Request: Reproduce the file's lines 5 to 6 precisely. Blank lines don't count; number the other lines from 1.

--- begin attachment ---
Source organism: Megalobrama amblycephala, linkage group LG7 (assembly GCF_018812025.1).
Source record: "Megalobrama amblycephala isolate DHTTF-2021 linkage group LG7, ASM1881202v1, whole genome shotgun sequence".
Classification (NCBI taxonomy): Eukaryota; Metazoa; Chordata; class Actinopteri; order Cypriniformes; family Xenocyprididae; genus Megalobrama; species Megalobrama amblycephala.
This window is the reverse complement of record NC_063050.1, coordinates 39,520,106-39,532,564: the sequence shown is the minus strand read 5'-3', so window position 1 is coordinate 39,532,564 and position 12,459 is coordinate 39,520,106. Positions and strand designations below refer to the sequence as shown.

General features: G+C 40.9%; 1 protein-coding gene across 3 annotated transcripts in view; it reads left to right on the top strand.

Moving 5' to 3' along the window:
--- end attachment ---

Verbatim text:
General features: G+C 40.9%; 1 protein-coding gene across 3 annotated transcripts in view; it reads left to right on the top strand.

Moving 5' to 3' along the window: